Embracing the Comfort of Familiarity

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Here in Arizona, the birds seem to ignore the usual pattern of laying and hatching their young in the spring. While it is still the busiest of seasons for nesting, I recently noticed several fledglings preparing to leave the nest here in the “dry” heat of summer.

Or should I say, being encouraged, persuaded, and bribed to go? The fledglings themselves were a recalcitrant bunch.

What first drew my attention was a bit of an odd-looking sparrow. Hopping about on several branches, it first appeared to be shaped like a young duckling. Being in the middle of the desert, miles from any meaningful lake, river, or even a significant puddle, this, of course, drew my eye and surprised me.

Once it hopped into a more well illuminated area, I could see it was not a duckling but a young, Brown-crested flycatcher. He, or she, was holding fast the familiar area of the nest.

Nearby, two adults were trying to lure the youngster away with food. She was having none of it. Screeching for them to deliver the food as it had been done all her life.

She was comfortable with the familiar.

As are we all.

Despite the reality of life being a series of changes, of comings and goings, of beginnings and endings, we cling to that which is familiar and resist change.

As infants, we crave the embrace of our parents, taking solace in the comfort it brings. Then, there comes the time when our parents pick us up for the last time. This brings a mixed feeling of newfound independence and a bit of a sense of loss for what we thought would last forever.

All our lives we grow comfortable with our daily lives only to have some unknown element arrive that changes everything. Like the fledgling bird, we are pushed and prodded to leave the nest.

Our fear of the unknown competing against the excitement of new experiences.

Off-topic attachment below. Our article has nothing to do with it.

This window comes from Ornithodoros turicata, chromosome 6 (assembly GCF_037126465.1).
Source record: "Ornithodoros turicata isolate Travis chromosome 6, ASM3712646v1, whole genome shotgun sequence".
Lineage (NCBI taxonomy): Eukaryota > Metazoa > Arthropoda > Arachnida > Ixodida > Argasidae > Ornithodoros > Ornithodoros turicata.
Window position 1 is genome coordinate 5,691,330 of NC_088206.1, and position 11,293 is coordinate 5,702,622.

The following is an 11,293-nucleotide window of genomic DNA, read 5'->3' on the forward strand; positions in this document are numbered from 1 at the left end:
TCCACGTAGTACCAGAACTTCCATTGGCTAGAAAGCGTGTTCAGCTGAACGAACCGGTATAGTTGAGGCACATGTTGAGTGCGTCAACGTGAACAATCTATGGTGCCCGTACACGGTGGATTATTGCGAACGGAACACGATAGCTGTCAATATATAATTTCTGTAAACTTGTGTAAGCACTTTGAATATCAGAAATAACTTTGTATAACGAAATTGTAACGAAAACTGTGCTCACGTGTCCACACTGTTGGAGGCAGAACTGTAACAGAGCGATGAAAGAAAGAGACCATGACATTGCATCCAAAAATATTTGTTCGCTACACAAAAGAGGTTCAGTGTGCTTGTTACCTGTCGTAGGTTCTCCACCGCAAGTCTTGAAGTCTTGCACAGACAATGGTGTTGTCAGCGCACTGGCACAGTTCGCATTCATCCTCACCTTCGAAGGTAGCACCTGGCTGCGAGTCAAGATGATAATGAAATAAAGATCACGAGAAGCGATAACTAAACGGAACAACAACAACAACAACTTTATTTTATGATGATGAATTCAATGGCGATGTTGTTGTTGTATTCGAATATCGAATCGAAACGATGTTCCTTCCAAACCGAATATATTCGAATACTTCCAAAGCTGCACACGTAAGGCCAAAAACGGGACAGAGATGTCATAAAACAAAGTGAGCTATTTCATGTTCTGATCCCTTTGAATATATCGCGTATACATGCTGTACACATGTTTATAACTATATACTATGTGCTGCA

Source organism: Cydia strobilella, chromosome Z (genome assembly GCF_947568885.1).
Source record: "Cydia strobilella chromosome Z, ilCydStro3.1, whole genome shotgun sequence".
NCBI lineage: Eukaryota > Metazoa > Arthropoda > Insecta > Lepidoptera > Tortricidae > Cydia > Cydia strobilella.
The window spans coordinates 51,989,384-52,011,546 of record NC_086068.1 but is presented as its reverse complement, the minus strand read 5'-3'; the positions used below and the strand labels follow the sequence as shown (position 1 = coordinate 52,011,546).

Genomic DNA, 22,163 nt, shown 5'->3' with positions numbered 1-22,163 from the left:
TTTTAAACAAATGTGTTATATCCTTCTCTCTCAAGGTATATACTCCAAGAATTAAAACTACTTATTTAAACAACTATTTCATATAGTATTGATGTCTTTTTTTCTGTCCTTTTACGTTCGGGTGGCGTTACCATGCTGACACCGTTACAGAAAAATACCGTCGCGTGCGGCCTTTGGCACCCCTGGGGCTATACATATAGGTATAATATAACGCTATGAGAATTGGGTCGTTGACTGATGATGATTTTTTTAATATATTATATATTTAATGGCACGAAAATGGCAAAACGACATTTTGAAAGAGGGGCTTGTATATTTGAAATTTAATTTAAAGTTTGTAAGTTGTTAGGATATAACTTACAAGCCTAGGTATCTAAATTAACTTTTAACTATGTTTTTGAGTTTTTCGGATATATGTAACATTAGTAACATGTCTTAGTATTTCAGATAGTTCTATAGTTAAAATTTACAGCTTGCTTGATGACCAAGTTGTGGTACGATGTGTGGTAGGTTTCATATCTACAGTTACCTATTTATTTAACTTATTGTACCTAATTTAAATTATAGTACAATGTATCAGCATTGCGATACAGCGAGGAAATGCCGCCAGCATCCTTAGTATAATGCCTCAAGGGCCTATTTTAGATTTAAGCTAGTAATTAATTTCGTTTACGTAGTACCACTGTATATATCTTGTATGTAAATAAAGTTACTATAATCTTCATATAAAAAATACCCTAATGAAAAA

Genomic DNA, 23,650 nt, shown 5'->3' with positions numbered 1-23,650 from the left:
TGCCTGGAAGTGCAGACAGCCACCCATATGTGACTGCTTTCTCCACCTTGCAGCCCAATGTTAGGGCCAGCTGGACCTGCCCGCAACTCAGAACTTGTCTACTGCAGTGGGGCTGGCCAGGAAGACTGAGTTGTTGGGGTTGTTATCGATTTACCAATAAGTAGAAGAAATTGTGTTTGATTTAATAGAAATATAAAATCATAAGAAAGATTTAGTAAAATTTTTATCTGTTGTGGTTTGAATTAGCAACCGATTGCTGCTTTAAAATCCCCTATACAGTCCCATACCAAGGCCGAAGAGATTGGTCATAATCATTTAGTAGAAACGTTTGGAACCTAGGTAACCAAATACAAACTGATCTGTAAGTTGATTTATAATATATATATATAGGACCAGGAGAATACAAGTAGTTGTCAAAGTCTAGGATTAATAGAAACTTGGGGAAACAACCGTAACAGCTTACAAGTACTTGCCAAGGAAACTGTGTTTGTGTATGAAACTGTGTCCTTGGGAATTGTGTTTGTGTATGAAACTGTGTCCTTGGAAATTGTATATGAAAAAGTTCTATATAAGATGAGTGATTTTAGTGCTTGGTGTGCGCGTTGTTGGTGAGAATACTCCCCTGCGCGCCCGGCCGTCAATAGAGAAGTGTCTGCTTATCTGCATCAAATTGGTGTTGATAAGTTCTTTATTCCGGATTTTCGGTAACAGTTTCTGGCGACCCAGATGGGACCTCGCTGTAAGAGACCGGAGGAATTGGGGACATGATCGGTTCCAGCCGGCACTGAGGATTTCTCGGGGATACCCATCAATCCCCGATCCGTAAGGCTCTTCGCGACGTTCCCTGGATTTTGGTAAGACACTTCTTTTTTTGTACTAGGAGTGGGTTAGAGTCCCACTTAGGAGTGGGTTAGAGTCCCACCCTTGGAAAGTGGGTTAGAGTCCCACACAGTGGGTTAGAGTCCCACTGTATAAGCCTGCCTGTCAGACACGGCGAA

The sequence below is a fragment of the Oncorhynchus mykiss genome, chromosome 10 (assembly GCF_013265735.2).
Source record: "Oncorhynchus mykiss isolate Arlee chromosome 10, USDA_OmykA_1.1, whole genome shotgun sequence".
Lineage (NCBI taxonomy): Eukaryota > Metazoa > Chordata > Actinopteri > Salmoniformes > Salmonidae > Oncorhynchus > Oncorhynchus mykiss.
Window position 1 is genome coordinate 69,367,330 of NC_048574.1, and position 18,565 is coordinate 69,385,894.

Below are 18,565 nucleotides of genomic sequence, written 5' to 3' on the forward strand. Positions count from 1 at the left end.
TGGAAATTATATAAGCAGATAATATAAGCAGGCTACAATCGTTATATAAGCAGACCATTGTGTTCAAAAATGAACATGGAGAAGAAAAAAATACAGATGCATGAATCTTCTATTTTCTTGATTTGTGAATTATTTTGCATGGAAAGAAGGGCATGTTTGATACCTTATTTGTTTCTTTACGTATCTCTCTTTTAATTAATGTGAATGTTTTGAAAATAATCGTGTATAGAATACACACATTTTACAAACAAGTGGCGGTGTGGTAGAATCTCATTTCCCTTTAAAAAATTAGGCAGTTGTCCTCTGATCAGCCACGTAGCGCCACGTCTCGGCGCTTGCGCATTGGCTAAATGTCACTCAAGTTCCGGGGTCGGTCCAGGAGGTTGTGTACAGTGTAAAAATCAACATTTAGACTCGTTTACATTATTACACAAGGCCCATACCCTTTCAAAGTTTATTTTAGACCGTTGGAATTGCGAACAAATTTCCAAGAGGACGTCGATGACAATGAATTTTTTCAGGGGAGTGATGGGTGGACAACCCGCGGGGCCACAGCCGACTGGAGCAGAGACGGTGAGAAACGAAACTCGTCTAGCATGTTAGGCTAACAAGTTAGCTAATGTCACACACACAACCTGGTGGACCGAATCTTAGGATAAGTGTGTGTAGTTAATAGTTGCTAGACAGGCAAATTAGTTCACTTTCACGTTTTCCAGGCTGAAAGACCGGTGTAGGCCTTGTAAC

Psychiatrist R. D Laing, who delved into existential philosophy, postulated there are three common fears shared by most humans,

Death, new people, and being alone with your thoughts.

Each of these are examples of new things happening.

Meeting new people can pose a challenge. Over time, experience teaches us that first impressions are as often wrong as they are right, thus the reticence of bringing new people into the fold. Yet, without meeting someone new, we’d never have friends and lovers, shared experiences, or memories, and that would be a greater loss.

Being alone with one’s thoughts I found particularly intriguing. As a writer, I spend a great deal of time living inside my head thinking about things to write. And it is often the experiences of new things or people that plant the seed for an idea or story.

Death, along with birth, the only two experiences shared by every human, is the most difficult to accept and is the ultimate change. No one knows with any certainty what lies after the experience. There are hopes, suppositions, and speculations, but little else.

I find it odd how something we cannot avoid no matter how hard we try causes so much anxiety in most people. All the time one spends worrying about, preparing for, or praying to augment what happens after you die is time wasted when you could devote it to living.

As I watched that young bird’s tentative, but hesitant, first “steps” into a life away from the nest, I couldn’t help but wonder if hanging on to things that comfort us is the cushion absorbing the shock of new things. Its grip is not so powerful as to prevent us from living life and the experiences that come with it.

We are the better for it.

JEBWizard Publishing (www.jebwizardpublishing.com) is a hybrid publishing company focusing on new and emerging authors. We offer a full range of customized publishing services.

Everyone has a story to tell, let us help you share it with the world. We turn publishing dreams into a reality. For more information and manuscript submission guidelines contact us at info@jebwizardpublishing.com or 401-533-3988.


Ennui will Destroy America